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Fed-up state officials may cite Hanford for miscues on radioactive leaks

Memos show state Ecology officials are frustrated with federal Energy Department denials and delays on providing information.
A sign on equipment at Hanford's long-closed B Reactor, where plutonium was produced for early atomic bombs. A 'scram' referred to an emergency shutdown of the reactor.

A sign on equipment at Hanford's long-closed B Reactor, where plutonium was produced for early atomic bombs. A 'scram' referred to an emergency shutdown of the reactor. Shane Lin/Flickr

A sign warns visitors of restrictions at Hanford's Energy Department site.

A sign warns visitors of restrictions at Hanford's Energy Department site. Tony Case/Flickr

Washington state is considering citing the Hanford nuclear reservation for mishandling containers of radioactive wastes in 2012.

Washington Department of Ecology investigators also became frustrated over Hanford officials for not providing requested information for these investigations, or being slow to provide it.

A June 28, 2013 internal Ecology memo listed 14 possible violations that might apply to Hanford's sluggish response to a leaking container more than 16 months ago. That memo said that the state asked the U.S. Department of Energy five times from February to May 2012 for documents pertaining to the leak. "DOE [the Department of Energy] denied Ecology access to (the appropriate) operating records on those dates," said the June 28 memo by Ecology Department nuclear waste inspector Kerry Graber.

In another incident, state Ecology gave the federal Department of Energy five days notice in September 2012 that it wanted to inspect the site and records pertaining to a barrel leaking acidic fluids in a storage building in April  2011. Despite the five days' advance notice, the federal Energy Department did not have a key or the appropriate employee available to enter the building. 

The problems with the waste barrels are not related to Hanford's 177 huge underground tanks that hold 53 million gallons of highly radioactive liquids and sludges. The recent discovery of a leak from one of the doube-shell underground tanks angered Gov. Jay Inslee and spurred worries about more tanks leaking at the site.

The 586-square-mile reservation in Eastern Washington is where the United States set up massive reactors and chemical processing plants during World War II to create plutonium for the nation's early atomic bombs, and continued to do so until 1987. Today, it's the Western Hemisphere's most radiologically and chemically contaminated site with huge underground tanks full of radioactive sludge, 180 square miles of contaminated ground water, nine defunct reactors, and countless barrels and containers of various types of contaminated objects and fluids. 

The Ecology Department addresses barrels, boxes and containers holding junk and fluids of various radiological and chemical potencies that are stored indoors and outdoors at central Hanford. The long-range plan is to safely store the barrels, examine their contents and eventually ship the dry, highly radioactive junk in barrels to a huge manmade cavern at Carlsbad, New Mexico. The other wastes are being buried in central Hanford.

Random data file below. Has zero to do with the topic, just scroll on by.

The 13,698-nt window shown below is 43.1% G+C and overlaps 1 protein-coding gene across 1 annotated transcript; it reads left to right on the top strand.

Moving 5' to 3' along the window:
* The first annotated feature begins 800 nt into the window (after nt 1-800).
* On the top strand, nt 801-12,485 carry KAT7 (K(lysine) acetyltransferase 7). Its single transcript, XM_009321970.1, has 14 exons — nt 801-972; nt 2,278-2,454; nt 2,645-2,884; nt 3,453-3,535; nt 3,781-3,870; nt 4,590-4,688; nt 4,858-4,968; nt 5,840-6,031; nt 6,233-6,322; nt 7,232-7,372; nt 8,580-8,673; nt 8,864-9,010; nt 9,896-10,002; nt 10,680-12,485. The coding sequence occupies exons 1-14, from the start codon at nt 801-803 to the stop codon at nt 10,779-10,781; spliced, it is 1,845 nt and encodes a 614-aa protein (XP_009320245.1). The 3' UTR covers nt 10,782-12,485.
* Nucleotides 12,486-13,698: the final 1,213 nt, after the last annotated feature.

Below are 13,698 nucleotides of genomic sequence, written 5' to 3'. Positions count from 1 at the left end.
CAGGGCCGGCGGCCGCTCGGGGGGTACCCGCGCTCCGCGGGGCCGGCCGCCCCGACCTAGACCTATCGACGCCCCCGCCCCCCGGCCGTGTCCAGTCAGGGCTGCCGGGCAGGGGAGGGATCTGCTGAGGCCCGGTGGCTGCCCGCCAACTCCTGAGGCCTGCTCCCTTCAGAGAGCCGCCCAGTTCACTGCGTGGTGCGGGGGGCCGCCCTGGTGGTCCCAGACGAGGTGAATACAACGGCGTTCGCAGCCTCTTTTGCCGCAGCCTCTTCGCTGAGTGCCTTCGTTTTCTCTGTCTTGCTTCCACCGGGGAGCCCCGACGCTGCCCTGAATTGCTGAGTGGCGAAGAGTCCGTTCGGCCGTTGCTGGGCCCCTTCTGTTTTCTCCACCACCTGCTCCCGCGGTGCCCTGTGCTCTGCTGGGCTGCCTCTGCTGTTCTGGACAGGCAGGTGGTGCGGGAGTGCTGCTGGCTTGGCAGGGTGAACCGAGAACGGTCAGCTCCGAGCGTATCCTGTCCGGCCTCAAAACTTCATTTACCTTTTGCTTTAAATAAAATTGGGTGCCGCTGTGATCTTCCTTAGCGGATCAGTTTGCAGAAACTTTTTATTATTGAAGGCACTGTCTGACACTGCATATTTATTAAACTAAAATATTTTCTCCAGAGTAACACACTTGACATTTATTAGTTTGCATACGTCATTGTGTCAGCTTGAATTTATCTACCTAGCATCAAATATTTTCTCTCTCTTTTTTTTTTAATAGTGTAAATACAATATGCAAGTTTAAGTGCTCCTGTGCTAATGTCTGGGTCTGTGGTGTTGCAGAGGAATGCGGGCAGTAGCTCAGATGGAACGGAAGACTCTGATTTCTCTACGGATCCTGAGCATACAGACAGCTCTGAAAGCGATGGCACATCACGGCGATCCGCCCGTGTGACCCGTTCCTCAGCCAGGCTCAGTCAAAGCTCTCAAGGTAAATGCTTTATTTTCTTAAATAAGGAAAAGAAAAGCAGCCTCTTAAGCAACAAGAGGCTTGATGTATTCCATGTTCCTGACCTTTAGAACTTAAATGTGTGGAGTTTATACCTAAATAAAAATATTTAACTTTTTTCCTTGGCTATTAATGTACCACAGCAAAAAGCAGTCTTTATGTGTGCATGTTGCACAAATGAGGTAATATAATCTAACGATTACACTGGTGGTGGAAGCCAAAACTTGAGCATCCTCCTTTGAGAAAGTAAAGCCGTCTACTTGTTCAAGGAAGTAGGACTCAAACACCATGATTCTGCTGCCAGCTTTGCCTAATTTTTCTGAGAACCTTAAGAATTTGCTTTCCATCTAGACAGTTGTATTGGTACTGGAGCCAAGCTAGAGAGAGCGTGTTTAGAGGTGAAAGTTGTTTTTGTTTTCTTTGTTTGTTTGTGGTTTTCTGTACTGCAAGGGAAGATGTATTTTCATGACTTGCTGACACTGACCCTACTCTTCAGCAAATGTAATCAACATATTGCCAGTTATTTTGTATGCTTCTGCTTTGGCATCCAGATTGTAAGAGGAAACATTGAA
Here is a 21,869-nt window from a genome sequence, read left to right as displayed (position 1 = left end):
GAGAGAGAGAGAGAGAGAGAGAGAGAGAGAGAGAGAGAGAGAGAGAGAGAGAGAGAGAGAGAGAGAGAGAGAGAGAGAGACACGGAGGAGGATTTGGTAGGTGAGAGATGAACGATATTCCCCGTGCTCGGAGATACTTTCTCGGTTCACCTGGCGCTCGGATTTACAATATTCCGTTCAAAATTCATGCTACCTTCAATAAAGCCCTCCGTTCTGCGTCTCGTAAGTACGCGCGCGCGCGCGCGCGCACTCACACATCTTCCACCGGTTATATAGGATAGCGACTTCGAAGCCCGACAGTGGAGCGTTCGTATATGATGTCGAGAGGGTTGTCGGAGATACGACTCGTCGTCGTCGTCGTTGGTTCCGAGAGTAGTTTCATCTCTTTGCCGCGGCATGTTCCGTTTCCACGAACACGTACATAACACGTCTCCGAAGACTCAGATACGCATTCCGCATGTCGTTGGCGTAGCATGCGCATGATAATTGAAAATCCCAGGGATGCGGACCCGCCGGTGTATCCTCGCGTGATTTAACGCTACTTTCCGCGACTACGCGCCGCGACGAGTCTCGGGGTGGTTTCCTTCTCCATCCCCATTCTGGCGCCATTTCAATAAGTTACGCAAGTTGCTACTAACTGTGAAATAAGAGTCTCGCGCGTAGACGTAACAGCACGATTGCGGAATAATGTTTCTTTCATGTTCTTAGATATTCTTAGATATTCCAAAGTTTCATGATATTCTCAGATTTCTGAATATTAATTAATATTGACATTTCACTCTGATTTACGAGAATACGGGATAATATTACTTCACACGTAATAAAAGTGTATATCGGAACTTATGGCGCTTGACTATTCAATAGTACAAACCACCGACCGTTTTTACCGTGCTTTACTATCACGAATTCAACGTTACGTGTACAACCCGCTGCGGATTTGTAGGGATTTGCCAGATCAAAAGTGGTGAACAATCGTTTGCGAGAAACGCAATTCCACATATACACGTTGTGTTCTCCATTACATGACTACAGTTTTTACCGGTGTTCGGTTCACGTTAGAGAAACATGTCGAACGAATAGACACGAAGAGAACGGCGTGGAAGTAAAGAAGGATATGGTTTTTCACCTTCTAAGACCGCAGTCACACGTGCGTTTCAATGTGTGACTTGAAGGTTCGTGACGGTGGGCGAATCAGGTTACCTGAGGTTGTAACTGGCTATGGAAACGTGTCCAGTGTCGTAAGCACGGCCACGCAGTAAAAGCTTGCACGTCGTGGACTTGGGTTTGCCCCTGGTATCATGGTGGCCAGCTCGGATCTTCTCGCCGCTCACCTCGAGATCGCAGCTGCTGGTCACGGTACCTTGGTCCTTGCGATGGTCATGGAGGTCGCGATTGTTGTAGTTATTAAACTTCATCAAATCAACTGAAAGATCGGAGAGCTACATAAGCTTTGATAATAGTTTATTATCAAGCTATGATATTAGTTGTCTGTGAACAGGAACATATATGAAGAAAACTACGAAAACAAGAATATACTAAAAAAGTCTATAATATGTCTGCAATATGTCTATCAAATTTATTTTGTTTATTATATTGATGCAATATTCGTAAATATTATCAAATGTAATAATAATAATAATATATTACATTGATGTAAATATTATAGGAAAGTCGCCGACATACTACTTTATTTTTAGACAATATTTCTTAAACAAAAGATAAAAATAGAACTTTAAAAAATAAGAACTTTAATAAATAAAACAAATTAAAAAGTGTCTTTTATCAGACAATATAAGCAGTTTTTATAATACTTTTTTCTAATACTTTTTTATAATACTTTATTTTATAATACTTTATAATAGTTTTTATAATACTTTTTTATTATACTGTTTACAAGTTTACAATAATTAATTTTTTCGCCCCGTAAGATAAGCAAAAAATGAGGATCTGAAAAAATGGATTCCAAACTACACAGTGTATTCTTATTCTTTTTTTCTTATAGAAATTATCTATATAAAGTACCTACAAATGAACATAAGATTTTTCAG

Seattle-based Hanford Challenge, a long-time Hanford watchdog organization, obtained some memos from state under the Freedom of Information Act. It made the documents public on Tuesday.

The federal Department of Energy declined any immediate comment, saying it does not publicly discuss pending citations. The Ecology Department declined to comment, also referring to the ongoing decision making. "Any release of hazardous materials to the environment concerns Ecology, and we want to ensure that non-compliant dangerous waste practices aren't repeated," said a written statement from the Ecology Department.

In December 2011, workers for Hanford contractor CH2M Hill Plateau Remediation Co. discovered a leak from a concrete box-like container in a trench in central Hanford. But the federal Energy Department did not tell the state Ecology Department about the leak until Feb. 7, 2012.  On Feb. 7, Feb. 8, Feb. 21, April 19 and May 23, 2012, the state asked for records for handling the containers and was denied, the Ecology memo said. The container's size is not noted in the documents.

At a March 7, 2012 meeting, federal Energy officials would not provide the state access to some workers. One reason the Energy officials gave at the time was that the department did not know what specifically the state was investigating, so it did not want to provide the wrong workers, according to an Oct. 2, 2012 memo by Ecology's Graber to the heads of  Energy's Richland office and CH2M Hill Plateau Remediation. Another Energy Department reason was that the state has regulatory authority only over "mixed wastes," which are a combination of non-radioactive chemical and radioactive wastes. Energy contended the state does not have regulatory over purely dry radioactive wastes, which is a federal regulatory responsibility.


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